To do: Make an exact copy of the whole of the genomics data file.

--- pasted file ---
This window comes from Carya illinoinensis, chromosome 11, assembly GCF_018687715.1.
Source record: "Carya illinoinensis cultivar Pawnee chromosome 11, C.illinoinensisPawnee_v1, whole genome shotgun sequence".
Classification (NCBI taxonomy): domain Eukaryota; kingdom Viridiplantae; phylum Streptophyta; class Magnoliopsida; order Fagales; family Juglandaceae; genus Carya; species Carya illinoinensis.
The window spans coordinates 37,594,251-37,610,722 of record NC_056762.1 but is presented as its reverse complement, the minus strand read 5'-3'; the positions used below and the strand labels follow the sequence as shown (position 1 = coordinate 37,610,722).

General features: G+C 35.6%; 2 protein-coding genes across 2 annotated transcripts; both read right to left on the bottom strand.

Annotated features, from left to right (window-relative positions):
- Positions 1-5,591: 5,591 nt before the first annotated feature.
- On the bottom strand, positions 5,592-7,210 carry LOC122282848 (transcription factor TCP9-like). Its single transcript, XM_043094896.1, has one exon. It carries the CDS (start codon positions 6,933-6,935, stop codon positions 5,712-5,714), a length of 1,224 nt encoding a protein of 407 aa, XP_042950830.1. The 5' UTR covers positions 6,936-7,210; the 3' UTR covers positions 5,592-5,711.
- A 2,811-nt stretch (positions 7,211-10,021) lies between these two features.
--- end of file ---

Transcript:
This window comes from Carya illinoinensis, chromosome 11, assembly GCF_018687715.1.
Source record: "Carya illinoinensis cultivar Pawnee chromosome 11, C.illinoinensisPawnee_v1, whole genome shotgun sequence".
Classification (NCBI taxonomy): domain Eukaryota; kingdom Viridiplantae; phylum Streptophyta; class Magnoliopsida; order Fagales; family Juglandaceae; genus Carya; species Carya illinoinensis.
The window spans coordinates 37,594,251-37,610,722 of record NC_056762.1 but is presented as its reverse complement, the minus strand read 5'-3'; the positions used below and the strand labels follow the sequence as shown (position 1 = coordinate 37,610,722).

General features: G+C 35.6%; 2 protein-coding genes across 2 annotated transcripts; both read right to left on the bottom strand.

Annotated features, from left to right (window-relative positions):
- Positions 1-5,591: 5,591 nt before the first annotated feature.
- On the bottom strand, positions 5,592-7,210 carry LOC122282848 (transcription factor TCP9-like). Its single transcript, XM_043094896.1, has one exon. It carries the CDS (start codon positions 6,933-6,935, stop codon positions 5,712-5,714), a length of 1,224 nt encoding a protein of 407 aa, XP_042950830.1. The 5' UTR covers positions 6,936-7,210; the 3' UTR covers positions 5,592-5,711.
- A 2,811-nt stretch (positions 7,211-10,021) lies between these two features.